Persistent Depressive Disorder

Persistent depressive disorder is a mental disorder characterized by regular low mood, but where the symptoms are not as severe as a major depressive episode. Persistent depressive disorder is a new diagnosis in the DSM-5, which represents a consolidation of the DSM-IV-defined chronic major depressive disorder and dysthymic disorder.

Risk Factors

  • Temperamental: Factors predictive of poorer long-term outcome include higher levels of neuroticism (negative affectivity), greater symptom severity, poorer global functioning, and presence of anxiety disorders or conduct disorder.
  • Environmental: Childhood risk factors include parental loss or separation.
  • Genetic and physiological: There are no clear differences in illness development, course, or family history between DSM-IV dysthymic disorder and chronic major depressive disorder. Earlier findings pertaining to either disorder are therefore likely to apply to persistent depressive disorder. It is thus likely that individuals with persistent depressive disorder will have a higher proportion of first-degree relatives with persistent depressive disorder than do individuals with major depressive disorder, and more depressive disorders in general. A number of brain regions (e.g., prefrontal cortex, anterior cingulate, amygdala, hippocampus) have been implicated in persistent depressive disorder. Possible polysomnographic abnormalities exist as well.
Criterion A

Depressed mood for most of the day, for more days than not, as indicated by either subjective account or observation by others, for at least 2 years.

In children and adolescents, mood can be irritable and duration must be at least 1 year.
Criterion B

Presence, while depressed, of at least 2 of the following:

  • Hopelessness
  • Energy low or fatigue
  • Self-esteem is low
  • Sleep decreased (insomnia) or increased (hypersomnia)
  • Appetite poor, or overeating
  • Difficulty making decisions or poor concentration
Criterion C

During the 2 year period (1 year for children or adolescents) of the disturbance, the individual has never been without the symptoms in Criteria A and B for more than 2 months at a time.

Criterion D

Criteria for a major depressive disorder may be continuously present for 2 years.

Criterion E

There has never been a manic episode or a hypomanic episode, and criteria have never been met for cyclothymic disorder.

Criterion F

The symptoms in Criterion A are not better explained by schizoaffective disorder, schizophrenia, schizophreniform disorder, delusional disorder, or other specified or unspecified schizophrenia spectrum and other psychotic disorder.

Criterion G

The symptoms are not attributable to the physiological effects of a substance (e.g., a drug of abuse, a medication) or another medical condition (e.g. hypothyroidism).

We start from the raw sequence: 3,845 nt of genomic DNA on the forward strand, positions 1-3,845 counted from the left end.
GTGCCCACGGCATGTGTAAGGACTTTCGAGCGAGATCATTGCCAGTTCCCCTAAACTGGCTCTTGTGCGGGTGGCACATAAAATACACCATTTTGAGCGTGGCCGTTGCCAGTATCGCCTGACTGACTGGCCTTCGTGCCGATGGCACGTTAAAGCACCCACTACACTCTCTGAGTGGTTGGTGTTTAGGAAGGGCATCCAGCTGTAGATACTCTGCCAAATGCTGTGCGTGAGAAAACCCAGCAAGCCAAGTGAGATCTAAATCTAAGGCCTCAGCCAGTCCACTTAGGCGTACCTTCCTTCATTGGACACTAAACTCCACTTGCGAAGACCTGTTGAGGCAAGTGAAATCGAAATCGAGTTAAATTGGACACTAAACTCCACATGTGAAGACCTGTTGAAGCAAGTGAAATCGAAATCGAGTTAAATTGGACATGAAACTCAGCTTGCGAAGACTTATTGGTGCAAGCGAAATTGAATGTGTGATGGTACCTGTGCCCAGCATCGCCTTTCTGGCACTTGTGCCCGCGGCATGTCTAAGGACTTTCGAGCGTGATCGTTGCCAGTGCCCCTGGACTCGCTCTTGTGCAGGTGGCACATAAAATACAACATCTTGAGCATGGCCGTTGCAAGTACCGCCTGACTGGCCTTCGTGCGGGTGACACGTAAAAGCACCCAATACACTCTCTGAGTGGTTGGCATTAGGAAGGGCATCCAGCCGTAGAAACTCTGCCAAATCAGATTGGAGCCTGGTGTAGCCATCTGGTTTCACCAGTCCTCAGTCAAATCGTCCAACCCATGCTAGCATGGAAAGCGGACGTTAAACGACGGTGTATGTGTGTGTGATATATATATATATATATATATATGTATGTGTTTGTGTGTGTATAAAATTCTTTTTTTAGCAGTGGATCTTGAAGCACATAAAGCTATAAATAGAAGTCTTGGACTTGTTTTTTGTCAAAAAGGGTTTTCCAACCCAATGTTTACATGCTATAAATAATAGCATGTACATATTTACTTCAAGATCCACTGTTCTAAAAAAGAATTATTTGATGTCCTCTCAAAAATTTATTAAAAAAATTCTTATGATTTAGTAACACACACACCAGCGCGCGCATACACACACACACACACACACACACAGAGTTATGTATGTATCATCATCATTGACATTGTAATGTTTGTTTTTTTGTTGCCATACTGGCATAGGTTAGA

Criterion H

The symptoms cause clinically significant distress or impairment in social, occupational, or other important areas of functioning.

Major depression or dysthymia?

Because the criteria for a major depressive episode include four symptoms that are absent from the symptom list for persistent depressive disorder (dysthymia), a very limited number of individuals will have depressive symptoms that have persisted longer than 2 years but will not meet criteria for persistent depressive disorder. If full criteria for a major depressive episode have been met at some point during the current episode of illness, they should be given a diagnosis of major depressive disorder. Otherwise, a diagnosis of other specified depressive disorder or unspecified depressive disorder is warranted.


The mnemonic HE'S 2 SAD can be used to remember the criteria for persistent depressive disorder (dysthymia in DSM-IV).[1]

  • H Hopelessness
  • E Energy low
  • S Self-esteem
  • 2 2 years worth of symptoms
  • S Sleep decreased
  • A Appetite poor
  • D Difficulty making decisions

The rule of 2's is another way to remember the criteria:

  • 2 years of depressed mood (1 year in children and adolescents)
  • 2 of listed criteria (below)
  • Any symptom-free period always under 2 months


  • With anxious distress
  • With mixed features
  • With melancholic features
  • With atypical features
  • With mood-congruent psychotic features
  • With mood-incongruent psychotic features
  • With peripartum onset
  • In partial remission
  • In full remission
  • Early onset: If onset is before age 21 years.
  • Late onset: If onset is at age 21 years or older.
  • With pure dysthymic syndrome: Full criteria for a major depressive episode have not been met in at least the preceding 2 years.
  • With persistent major depressive episode: Full criteria for a major depressive episode have been met throughout the preceding 2-year period.
  • With intermittent major depressive episodes, with current episode: Full criteria for a major depressive episode are currently met, but there have been periods of at least 8 weeks in at least the preceding 2 years with symptoms below the threshold for a full major depressive episode.
  • With intermittent major depressive episodes, without current episode: Full criteria for a major depressive episode are not currently met, but there has been one or more major depressive episodes in at least the preceding 2 years.

Severity Specifier

  • Mild
  • Moderate
  • Severe